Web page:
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Arkansas Public Employees Retirement System paid benefits to system member for more than 7 years after death

by Michael R. Wickline | June 4, 2023 at 7:38 a.m.
FILE — The state Capitol is shown in this undated file photo.

The Arkansas Public Employees Retirement System continued to pay retirement benefits to a system member for more than seven years after the member's death, resulting in ineligible payments of about $133,500, a deputy legislative auditor says.

The system has agreed to a payment plan with an individual associated with the deceased member and the terms allowed for an initial payment of $5,000 and monthly payments of $250 at 0% interest, said Deputy Legislative Auditor Tom Bullington. That will require almost 43 years for the outstanding amount to be repaid.

The system has no recourse if the payments ceased as it has no judgment from a court of law and possesses no collateral, Arkansas Legislative Audit said in a written report of its audit of the system.

The public employees retirement system is state government's second-largest retirement system with more than $10 billion in investments and more 75,000 working and retired members. The Arkansas Teacher Retirement system is state government's largest retirement system with more than $20 billion in investments and more than 100,000 working and retired members.

In accordance with state law, the public employees retirement system reported to Arkansas Legislative Audit overpayments to retirees and beneficiaries of the system totaling $471,157 for the period from July 1, 2021 through Oct. 20, 2022, Bullington said.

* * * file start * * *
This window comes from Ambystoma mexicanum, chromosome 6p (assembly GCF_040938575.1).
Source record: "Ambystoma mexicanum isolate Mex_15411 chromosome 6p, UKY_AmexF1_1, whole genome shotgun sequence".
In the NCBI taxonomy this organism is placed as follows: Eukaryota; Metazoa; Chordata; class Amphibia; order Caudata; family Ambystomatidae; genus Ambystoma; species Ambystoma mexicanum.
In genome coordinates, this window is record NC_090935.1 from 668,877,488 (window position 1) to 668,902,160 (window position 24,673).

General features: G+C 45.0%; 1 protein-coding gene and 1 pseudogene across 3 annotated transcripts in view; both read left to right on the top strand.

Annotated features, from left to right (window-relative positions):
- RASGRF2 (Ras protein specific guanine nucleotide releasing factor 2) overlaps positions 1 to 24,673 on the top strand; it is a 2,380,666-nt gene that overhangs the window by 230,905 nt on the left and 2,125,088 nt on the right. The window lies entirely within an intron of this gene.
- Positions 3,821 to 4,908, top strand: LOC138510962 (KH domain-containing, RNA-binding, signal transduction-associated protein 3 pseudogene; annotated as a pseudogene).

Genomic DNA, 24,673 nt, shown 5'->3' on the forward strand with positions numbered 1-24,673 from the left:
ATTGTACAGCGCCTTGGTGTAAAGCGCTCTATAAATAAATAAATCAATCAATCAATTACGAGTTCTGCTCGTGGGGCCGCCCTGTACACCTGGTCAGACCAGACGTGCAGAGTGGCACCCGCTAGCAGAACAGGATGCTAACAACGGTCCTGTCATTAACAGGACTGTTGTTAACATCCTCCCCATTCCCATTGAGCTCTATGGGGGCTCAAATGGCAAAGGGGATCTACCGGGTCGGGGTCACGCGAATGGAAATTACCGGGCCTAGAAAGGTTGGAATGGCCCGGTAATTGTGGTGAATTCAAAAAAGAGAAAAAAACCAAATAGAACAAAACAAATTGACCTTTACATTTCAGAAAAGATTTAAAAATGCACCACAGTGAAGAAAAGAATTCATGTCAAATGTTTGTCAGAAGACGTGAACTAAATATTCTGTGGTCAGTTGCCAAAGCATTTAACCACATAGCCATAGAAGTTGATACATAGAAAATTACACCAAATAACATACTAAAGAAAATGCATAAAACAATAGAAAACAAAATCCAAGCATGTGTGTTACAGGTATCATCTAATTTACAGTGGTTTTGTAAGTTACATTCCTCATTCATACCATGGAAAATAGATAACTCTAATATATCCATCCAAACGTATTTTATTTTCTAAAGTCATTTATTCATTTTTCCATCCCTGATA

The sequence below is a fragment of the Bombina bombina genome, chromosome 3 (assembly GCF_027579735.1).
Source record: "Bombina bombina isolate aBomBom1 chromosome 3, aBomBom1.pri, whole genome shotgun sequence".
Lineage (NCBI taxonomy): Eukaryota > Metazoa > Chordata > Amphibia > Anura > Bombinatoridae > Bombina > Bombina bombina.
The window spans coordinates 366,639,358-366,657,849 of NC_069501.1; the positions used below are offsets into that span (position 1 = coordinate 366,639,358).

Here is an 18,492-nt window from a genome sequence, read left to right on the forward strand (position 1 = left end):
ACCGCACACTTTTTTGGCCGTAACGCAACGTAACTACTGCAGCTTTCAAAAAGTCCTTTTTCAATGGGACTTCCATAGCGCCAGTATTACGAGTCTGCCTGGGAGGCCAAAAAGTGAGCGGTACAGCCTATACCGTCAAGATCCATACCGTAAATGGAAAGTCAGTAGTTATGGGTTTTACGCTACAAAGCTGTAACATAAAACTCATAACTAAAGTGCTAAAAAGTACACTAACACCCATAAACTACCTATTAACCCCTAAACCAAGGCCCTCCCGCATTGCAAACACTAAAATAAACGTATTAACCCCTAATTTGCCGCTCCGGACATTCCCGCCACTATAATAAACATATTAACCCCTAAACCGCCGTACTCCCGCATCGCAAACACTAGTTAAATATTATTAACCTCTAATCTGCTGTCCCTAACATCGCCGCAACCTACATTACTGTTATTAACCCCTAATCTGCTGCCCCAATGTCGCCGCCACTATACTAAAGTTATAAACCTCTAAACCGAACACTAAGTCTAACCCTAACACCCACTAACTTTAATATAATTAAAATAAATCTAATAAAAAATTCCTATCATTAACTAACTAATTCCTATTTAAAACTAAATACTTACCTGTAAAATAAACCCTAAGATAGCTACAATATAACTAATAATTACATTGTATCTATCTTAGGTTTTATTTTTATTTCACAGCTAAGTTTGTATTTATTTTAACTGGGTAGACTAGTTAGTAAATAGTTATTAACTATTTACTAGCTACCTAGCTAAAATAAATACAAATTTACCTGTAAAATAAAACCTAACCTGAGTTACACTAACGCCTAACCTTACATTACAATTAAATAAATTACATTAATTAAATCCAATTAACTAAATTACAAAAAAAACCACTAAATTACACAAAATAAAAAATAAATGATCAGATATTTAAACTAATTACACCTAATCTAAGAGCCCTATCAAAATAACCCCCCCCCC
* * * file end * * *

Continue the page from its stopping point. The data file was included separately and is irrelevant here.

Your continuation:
Overpayments of retirement benefits for one to two months by the system routinely occur as the system pays benefits at the beginning of the month, for that month, he said.

Bullington said auditors found two large and unusual overpayments of retirement benefits in their audit of the system.

In the case in which the system paid benefits to a member for more than seven years after the member's death, the member passed away Feb. 9, 2014, based on the obituary on file with the system, according to Arkansas Legislative Audit. The system was made aware of the event on July 20, 2017, and monthly payments did not cease until after Aug. 1, 2022.

In response to a question from Sen. Jimmy Hickey, R-Texarkana, system Executive Director Amy Fecher said the retirement payments were deposited "in a joint account with the member's daughter, who was receiving it."

In its written response to the audit, the system said it continues to find ways to improve its processes.

The response went on to explain the circumstances around the extended overpayment, stating that a member died out of state in 2014 and the system was not immediately notified of the member's death.